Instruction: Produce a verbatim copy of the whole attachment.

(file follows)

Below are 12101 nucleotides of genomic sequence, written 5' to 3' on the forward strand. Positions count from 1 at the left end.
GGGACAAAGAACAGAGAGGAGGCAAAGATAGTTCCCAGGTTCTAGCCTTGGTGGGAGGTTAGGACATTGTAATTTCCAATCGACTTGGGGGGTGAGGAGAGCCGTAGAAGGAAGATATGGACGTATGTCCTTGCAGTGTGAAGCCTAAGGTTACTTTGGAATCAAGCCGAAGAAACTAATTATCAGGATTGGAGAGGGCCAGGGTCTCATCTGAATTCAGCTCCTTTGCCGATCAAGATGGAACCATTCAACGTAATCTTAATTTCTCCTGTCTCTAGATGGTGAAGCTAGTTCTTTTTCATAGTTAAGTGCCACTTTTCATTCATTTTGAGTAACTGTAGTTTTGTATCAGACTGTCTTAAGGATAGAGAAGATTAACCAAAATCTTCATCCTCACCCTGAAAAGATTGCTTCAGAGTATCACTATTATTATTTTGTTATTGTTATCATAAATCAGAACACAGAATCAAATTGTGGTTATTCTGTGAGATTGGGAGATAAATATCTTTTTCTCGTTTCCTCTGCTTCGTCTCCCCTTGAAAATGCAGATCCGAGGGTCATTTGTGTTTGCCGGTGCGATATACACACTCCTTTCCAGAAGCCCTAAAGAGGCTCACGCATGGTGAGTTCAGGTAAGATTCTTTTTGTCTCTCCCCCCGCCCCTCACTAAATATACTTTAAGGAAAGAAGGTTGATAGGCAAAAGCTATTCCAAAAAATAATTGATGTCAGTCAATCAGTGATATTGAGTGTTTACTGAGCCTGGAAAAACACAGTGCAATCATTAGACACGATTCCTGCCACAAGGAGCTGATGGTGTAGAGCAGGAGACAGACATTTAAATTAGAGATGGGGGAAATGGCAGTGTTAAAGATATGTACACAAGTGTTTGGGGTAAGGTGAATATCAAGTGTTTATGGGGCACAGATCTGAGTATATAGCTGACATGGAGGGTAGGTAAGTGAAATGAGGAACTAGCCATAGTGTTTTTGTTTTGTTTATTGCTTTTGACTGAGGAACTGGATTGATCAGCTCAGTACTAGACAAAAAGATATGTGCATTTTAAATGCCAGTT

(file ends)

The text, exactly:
Below are 12101 nucleotides of genomic sequence, written 5' to 3' on the forward strand. Positions count from 1 at the left end.
GGGACAAAGAACAGAGAGGAGGCAAAGATAGTTCCCAGGTTCTAGCCTTGGTGGGAGGTTAGGACATTGTAATTTCCAATCGACTTGGGGGGTGAGGAGAGCCGTAGAAGGAAGATATGGACGTATGTCCTTGCAGTGTGAAGCCTAAGGTTACTTTGGAATCAAGCCGAAGAAACTAATTATCAGGATTGGAGAGGGCCAGGGTCTCATCTGAATTCAGCTCCTTTGCCGATCAAGATGGAACCATTCAACGTAATCTTAATTTCTCCTGTCTCTAGATGGTGAAGCTAGTTCTTTTTCATAGTTAAGTGCCACTTTTCATTCATTTTGAGTAACTGTAGTTTTGTATCAGACTGTCTTAAGGATAGAGAAGATTAACCAAAATCTTCATCCTCACCCTGAAAAGATTGCTTCAGAGTATCACTATTATTATTTTGTTATTGTTATCATAAATCAGAACACAGAATCAAATTGTGGTTATTCTGTGAGATTGGGAGATAAATATCTTTTTCTCGTTTCCTCTGCTTCGTCTCCCCTTGAAAATGCAGATCCGAGGGTCATTTGTGTTTGCCGGTGCGATATACACACTCCTTTCCAGAAGCCCTAAAGAGGCTCACGCATGGTGAGTTCAGGTAAGATTCTTTTTGTCTCTCCCCCCGCCCCTCACTAAATATACTTTAAGGAAAGAAGGTTGATAGGCAAAAGCTATTCCAAAAAATAATTGATGTCAGTCAATCAGTGATATTGAGTGTTTACTGAGCCTGGAAAAACACAGTGCAATCATTAGACACGATTCCTGCCACAAGGAGCTGATGGTGTAGAGCAGGAGACAGACATTTAAATTAGAGATGGGGGAAATGGCAGTGTTAAAGATATGTACACAAGTGTTTGGGGTAAGGTGAATATCAAGTGTTTATGGGGCACAGATCTGAGTATATAGCTGACATGGAGGGTAGGTAAGTGAAATGAGGAACTAGCCATAGTGTTTTTGTTTTGTTTATTGCTTTTGACTGAGGAACTGGATTGATCAGCTCAGTACTAGACAAAAAGATATGTGCATTTTAAATGCCAGTT